- Height: 6'9"
- Weight: 220 lbs.
- Date Of Birth: December 7, 1956
- Hometown: West Baden Springs, IN
- College: Indiana State University
- Mascot: Sycamore Sam
- High School: Springs Valley High School
- Position: Forward
- Draft: 6th overall, Boston Celtics, 1978
In order to become a professional athlete, it is crucial that a person possess the desire to never stop working hard, to always be determined, and to never give up. While all professional athletes may contain these qualities, only a select few in history have ever achieved legendary status because of them. Larry Bird is one of those select few. He will always be known for his hard work, hustle, team play, consistency, and clutch performance on the basketball court.
Bird was born in West Baden Springs, Indiana in 1956. His family was poor throughout his youth, and it was Bird’s mother who demonstrated the determination to him that he imitated throughout his basketball career. That career started at Springs Valley High School, where Bird left as the school’s all-time leading scorer. After high school in 1974, Bird left for Indiana University to play on a basketball scholarship for the legendary coach Bobby Knight. However, Bird did not last long at Indiana. Homesickness and the sheer size of the university caused Bird to leave and head back home after only one month. Upon returning home, he attended Northwood Institute for a short time and did various odd jobs. He eventually enrolled at Indiana State University and the Bird legacy was born.
Bird played for three outstanding years at Indiana State. It all culminated in 1979 when he helped lead the Sycamores to the NCAA National Championship game, only to lose to Magic Johnson and the Michigan State Spartans. Bird was so impressive that year that he won a total of three player-of-the-year awards: the USBWA College Player of the Year, the Naismith Award, and the Wooden Award. Even though he played only three years, Bird finished as the fifth highest scorer in NCAA basketball history with a career scoring average of 33.4 points per game.
Bird was originally drafted by the Celtics with the sixth pick in 1978, the year before his senior year. The Celtics knew he could return for his senior season, but due to a draft rule that was in effect at that time the Celtics could still sign him before a deadline date after his senior year. Bird did sign before the deadline, and at the time his contract was the largest ever signed by a rookie in NBA history. Bird immediately impacted not only the Celtics, but also the entire NBA. He did this also with the help of his rival Magic Johnson. The competition of “Bird vs. Johnson” is considered by many to be one of the best rivalries in the history of sports.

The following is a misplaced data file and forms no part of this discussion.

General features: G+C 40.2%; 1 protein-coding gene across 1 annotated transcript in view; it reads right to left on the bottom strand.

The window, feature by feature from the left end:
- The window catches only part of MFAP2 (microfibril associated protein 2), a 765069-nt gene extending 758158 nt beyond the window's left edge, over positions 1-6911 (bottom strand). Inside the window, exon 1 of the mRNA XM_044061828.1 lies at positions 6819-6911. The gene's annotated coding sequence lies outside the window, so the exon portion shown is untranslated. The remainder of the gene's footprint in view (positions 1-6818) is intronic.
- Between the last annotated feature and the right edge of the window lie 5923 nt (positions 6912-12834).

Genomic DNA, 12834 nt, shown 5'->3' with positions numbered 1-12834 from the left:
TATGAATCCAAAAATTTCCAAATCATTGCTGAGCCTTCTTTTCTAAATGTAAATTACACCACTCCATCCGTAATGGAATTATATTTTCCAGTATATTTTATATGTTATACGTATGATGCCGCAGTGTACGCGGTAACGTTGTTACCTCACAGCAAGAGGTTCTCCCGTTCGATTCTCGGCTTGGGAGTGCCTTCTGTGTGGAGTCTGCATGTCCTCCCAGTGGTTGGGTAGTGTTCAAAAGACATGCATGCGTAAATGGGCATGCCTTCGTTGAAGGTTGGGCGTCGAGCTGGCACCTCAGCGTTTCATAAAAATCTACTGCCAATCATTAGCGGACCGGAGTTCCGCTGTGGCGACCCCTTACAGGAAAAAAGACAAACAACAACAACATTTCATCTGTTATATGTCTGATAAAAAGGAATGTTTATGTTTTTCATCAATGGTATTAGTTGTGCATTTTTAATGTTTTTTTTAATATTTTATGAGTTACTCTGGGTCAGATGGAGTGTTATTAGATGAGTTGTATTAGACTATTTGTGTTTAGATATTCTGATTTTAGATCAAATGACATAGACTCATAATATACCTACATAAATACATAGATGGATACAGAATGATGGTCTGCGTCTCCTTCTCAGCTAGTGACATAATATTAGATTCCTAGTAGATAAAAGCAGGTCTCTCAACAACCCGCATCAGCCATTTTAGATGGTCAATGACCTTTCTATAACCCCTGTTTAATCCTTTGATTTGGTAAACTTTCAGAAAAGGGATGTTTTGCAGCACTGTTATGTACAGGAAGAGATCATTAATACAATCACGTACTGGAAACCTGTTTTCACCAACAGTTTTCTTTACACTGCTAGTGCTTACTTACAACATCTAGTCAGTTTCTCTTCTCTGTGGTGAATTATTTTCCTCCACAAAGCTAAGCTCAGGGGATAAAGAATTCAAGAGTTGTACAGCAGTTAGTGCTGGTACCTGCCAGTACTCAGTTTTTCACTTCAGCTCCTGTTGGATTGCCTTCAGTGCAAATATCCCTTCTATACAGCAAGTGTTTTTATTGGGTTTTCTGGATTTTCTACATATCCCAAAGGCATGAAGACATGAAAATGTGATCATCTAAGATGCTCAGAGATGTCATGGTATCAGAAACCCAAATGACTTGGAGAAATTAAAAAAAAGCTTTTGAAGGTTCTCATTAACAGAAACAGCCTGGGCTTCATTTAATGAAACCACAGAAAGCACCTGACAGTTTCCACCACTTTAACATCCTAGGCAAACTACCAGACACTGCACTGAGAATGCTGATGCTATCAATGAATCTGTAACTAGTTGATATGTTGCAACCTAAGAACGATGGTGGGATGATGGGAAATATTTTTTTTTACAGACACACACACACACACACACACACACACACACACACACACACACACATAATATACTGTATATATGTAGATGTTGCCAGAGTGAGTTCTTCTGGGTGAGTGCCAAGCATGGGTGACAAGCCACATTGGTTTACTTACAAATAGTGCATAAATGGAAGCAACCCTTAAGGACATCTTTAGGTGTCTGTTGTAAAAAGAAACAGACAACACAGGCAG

In his 13 seasons in the National Basketball Association, Bird developed a reputation as a consistent, tough, competitive, and team-oriented winner. He won Rookie of the Year in 1980, led the Celtics to winning three NBA Championships, won Finals MVP twice, and was named NBA MVP three times. Bird was also confident in all aspects of the game. His career averages reflect this completeness: 24.3 points per game, 10 rebounds per game, 6.3 assists per game, 1,556 steals, a .496 shooting percentage, and a .886 free-throw percentage. He was also a standout performer with the game on the line; known to always shine in the clutch.
“Larry Legend” is undoubtedly one of the best players ever to pick up a basketball. By always playing his hardest, hating to lose, and staying cool when most people panic, Bird set the bar high for the players of this generation.
Career Highlights, Awards, and Accolades:
- Won three NCAA player-of-the-year awards in 1979: the USBWA College Player of the Year, the Naismith Award, and the Wooden Award.
- NBA Rookie of the Year in 1980.
- Three-time NBA MVP: 1984-1986.
- Won three NBA championships: 1981, 1984, and 1986.
- Two-time Finals MVP: 1984, 1986.
- Olympic gold medalist in 1992.
- Twelve-time NBA All-Star.
- Nine-time All-NBA first team: 1980-1988.
- One of the 50 Greatest Players in NBA History: 1996
- Inducted into Hall of Fame in 1998.
- Averaged a triple-double during the 1986 Finals: 24 points, 10 rebounds, and 10 assists per game.
- Averaged a career high 29.9 points per game during the 1987-1988 season.
- Played in 164 career playoff games.
- Career 23.8 points per game average in playoff games.
- Led the NBA free-throw percentage four times: 1983-84, 1985-86, 1986-87, and 1989-90.
- Compiled a triple-double in only three quarters against the Utah Jazz on February 18, 1985.
- Compiled a triple-double by halftime against the Washington Bullets on April 1, 1987.
- Had 69 career triple-doubles: fifth all-time.
- On March 12, 1985 scored 60 points against the Atlanta Hawks, all-time record for points in a game by a Celtic.